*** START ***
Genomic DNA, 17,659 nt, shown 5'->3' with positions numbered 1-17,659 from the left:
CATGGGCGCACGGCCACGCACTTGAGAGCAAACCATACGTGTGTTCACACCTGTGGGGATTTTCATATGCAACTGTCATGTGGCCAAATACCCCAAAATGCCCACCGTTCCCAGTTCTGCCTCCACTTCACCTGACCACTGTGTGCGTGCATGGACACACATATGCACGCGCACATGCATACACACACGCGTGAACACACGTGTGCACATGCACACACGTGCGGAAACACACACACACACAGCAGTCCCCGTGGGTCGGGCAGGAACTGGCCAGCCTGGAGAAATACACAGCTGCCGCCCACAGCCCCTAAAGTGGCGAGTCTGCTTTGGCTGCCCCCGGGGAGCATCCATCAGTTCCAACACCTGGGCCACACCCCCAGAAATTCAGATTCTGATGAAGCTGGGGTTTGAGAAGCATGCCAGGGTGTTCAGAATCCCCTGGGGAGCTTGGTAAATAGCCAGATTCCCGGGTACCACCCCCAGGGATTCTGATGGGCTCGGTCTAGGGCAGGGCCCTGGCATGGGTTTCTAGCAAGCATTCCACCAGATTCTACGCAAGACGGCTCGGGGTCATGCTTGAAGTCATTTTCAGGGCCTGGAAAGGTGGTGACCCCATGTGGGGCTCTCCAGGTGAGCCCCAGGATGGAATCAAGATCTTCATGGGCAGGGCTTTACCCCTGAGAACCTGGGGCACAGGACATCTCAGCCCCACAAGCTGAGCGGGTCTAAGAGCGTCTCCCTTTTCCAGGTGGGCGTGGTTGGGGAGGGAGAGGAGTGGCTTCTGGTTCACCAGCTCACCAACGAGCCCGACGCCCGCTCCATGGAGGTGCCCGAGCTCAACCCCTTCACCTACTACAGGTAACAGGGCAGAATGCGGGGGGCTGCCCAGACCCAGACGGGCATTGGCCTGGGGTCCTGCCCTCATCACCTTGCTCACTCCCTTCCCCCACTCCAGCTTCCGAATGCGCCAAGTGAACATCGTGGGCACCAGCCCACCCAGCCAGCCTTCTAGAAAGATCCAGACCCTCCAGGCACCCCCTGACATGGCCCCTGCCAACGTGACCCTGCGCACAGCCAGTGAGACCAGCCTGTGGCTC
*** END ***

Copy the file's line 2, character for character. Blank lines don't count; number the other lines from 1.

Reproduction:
CATGGGCGCACGGCCACGCACTTGAGAGCAAACCATACGTGTGTTCACACCTGTGGGGATTTTCATATGCAACTGTCATGTGGCCAAATACCCCAAAATGCCCACCGTTCCCAGTTCTGCCTCCACTTCACCTGACCACTGTGTGCGTGCATGGACACACATATGCACGCGCACATGCATACACACACGCGTGAACACACGTGTGCACATGCACACACGTGCGGAAACACACACACACACAGCAGTCCCCGTGGGTCGGGCAGGAACTGGCCAGCCTGGAGAAATACACAGCTGCCGCCCACAGCCCCTAAAGTGGCGAGTCTGCTTTGGCTGCCCCCGGGGAGCATCCATCAGTTCCAACACCTGGGCCACACCCCCAGAAATTCAGATTCTGATGAAGCTGGGGTTTGAGAAGCATGCCAGGGTGTTCAGAATCCCCTGGGGAGCTTGGTAAATAGCCAGATTCCCGGGTACCACCCCCAGGGATTCTGATGGGCTCGGTCTAGGGCAGGGCCCTGGCATGGGTTTCTAGCAAGCATTCCACCAGATTCTACGCAAGACGGCTCGGGGTCATGCTTGAAGTCATTTTCAGGGCCTGGAAAGGTGGTGACCCCATGTGGGGCTCTCCAGGTGAGCCCCAGGATGGAATCAAGATCTTCATGGGCAGGGCTTTACCCCTGAGAACCTGGGGCACAGGACATCTCAGCCCCACAAGCTGAGCGGGTCTAAGAGCGTCTCCCTTTTCCAGGTGGGCGTGGTTGGGGAGGGAGAGGAGTGGCTTCTGGTTCACCAGCTCACCAACGAGCCCGACGCCCGCTCCATGGAGGTGCCCGAGCTCAACCCCTTCACCTACTACAGGTAACAGGGCAGAATGCGGGGGGCTGCCCAGACCCAGACGGGCATTGGCCTGGGGTCCTGCCCTCATCACCTTGCTCACTCCCTTCCCCCACTCCAGCTTCCGAATGCGCCAAGTGAACATCGTGGGCACCAGCCCACCCAGCCAGCCTTCTAGAAAGATCCAGACCCTCCAGGCACCCCCTGACATGGCCCCTGCCAACGTGACCCTGCGCACAGCCAGTGAGACCAGCCTGTGGCTC